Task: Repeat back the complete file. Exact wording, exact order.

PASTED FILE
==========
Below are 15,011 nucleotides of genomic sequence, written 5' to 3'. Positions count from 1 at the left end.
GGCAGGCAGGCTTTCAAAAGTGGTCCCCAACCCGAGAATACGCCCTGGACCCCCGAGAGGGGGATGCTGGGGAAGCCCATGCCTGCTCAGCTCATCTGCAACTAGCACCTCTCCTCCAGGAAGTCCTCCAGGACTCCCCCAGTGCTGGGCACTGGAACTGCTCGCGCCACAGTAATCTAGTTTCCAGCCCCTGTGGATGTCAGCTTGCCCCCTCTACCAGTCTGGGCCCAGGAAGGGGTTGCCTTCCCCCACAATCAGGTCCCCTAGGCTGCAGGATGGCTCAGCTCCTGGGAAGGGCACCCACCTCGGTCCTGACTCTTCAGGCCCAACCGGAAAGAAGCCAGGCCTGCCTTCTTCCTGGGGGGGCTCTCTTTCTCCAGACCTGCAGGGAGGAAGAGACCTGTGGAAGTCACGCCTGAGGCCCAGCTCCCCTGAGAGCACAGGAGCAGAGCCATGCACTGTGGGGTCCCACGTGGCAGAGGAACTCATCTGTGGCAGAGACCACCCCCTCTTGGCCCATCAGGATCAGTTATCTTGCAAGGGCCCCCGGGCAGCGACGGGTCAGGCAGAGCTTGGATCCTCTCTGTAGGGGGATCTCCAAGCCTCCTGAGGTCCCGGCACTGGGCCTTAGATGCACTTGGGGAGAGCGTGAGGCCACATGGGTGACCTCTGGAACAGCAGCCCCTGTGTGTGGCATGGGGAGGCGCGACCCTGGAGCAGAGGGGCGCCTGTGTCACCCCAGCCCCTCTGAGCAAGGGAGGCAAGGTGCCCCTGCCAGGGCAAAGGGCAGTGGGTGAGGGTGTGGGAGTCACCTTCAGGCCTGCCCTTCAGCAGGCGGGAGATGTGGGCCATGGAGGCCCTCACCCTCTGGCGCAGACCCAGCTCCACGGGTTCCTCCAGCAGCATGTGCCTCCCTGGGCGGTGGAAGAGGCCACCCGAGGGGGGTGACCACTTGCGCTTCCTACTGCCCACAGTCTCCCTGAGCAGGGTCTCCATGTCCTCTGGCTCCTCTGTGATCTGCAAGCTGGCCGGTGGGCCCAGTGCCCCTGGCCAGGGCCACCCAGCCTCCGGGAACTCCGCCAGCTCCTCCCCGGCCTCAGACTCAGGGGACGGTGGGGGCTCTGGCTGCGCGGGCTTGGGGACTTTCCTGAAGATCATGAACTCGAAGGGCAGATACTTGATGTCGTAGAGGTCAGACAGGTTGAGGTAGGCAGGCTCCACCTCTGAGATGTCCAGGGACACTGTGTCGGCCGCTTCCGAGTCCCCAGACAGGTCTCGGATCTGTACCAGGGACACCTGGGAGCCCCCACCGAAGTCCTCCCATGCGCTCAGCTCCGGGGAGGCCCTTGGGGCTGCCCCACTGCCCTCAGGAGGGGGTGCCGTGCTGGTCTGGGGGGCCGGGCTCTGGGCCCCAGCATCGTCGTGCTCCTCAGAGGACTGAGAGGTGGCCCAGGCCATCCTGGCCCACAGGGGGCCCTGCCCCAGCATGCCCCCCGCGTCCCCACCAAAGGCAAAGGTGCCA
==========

Below are 15,011 nucleotides of genomic sequence, written 5' to 3'. Positions count from 1 at the left end.
GGCAGGCAGGCTTTCAAAAGTGGTCCCCAACCCGAGAATACGCCCTGGACCCCCGAGAGGGGGATGCTGGGGAAGCCCATGCCTGCTCAGCTCATCTGCAACTAGCACCTCTCCTCCAGGAAGTCCTCCAGGACTCCCCCAGTGCTGGGCACTGGAACTGCTCGCGCCACAGTAATCTAGTTTCCAGCCCCTGTGGATGTCAGCTTGCCCCCTCTACCAGTCTGGGCCCAGGAAGGGGTTGCCTTCCCCCACAATCAGGTCCCCTAGGCTGCAGGATGGCTCAGCTCCTGGGAAGGGCACCCACCTCGGTCCTGACTCTTCAGGCCCAACCGGAAAGAAGCCAGGCCTGCCTTCTTCCTGGGGGGGCTCTCTTTCTCCAGACCTGCAGGGAGGAAGAGACCTGTGGAAGTCACGCCTGAGGCCCAGCTCCCCTGAGAGCACAGGAGCAGAGCCATGCACTGTGGGGTCCCACGTGGCAGAGGAACTCATCTGTGGCAGAGACCACCCCCTCTTGGCCCATCAGGATCAGTTATCTTGCAAGGGCCCCCGGGCAGCGACGGGTCAGGCAGAGCTTGGATCCTCTCTGTAGGGGGATCTCCAAGCCTCCTGAGGTCCCGGCACTGGGCCTTAGATGCACTTGGGGAGAGCGTGAGGCCACATGGGTGACCTCTGGAACAGCAGCCCCTGTGTGTGGCATGGGGAGGCGCGACCCTGGAGCAGAGGGGCGCCTGTGTCACCCCAGCCCCTCTGAGCAAGGGAGGCAAGGTGCCCCTGCCAGGGCAAAGGGCAGTGGGTGAGGGTGTGGGAGTCACCTTCAGGCCTGCCCTTCAGCAGGCGGGAGATGTGGGCCATGGAGGCCCTCACCCTCTGGCGCAGACCCAGCTCCACGGGTTCCTCCAGCAGCATGTGCCTCCCTGGGCGGTGGAAGAGGCCACCCGAGGGGGGTGACCACTTGCGCTTCCTACTGCCCACAGTCTCCCTGAGCAGGGTCTCCATGTCCTCTGGCTCCTCTGTGATCTGCAAGCTGGCCGGTGGGCCCAGTGCCCCTGGCCAGGGCCACCCAGCCTCCGGGAACTCCGCCAGCTCCTCCCCGGCCTCAGACTCAGGGGACGGTGGGGGCTCTGGCTGCGCGGGCTTGGGGACTTTCCTGAAGATCATGAACTCGAAGGGCAGATACTTGATGTCGTAGAGGTCAGACAGGTTGAGGTAGGCAGGCTCCACCTCTGAGATGTCCAGGGACACTGTGTCGGCCGCTTCCGAGTCCCCAGACAGGTCTCGGATCTGTACCAGGGACACCTGGGAGCCCCCACCGAAGTCCTCCCATGCGCTCAGCTCCGGGGAGGCCCTTGGGGCTGCCCCACTGCCCTCAGGAGGGGGTGCCGTGCTGGTCTGGGGGGCCGGGCTCTGGGCCCCAGCATCGTCGTGCTCCTCAGAGGACTGAGAGGTGGCCCAGGCCATCCTGGCCCACAGGGGGCCCTGCCCCAGCATGCCCCCCGCGTCCCCACCAAAGGCAAAGGTGCCA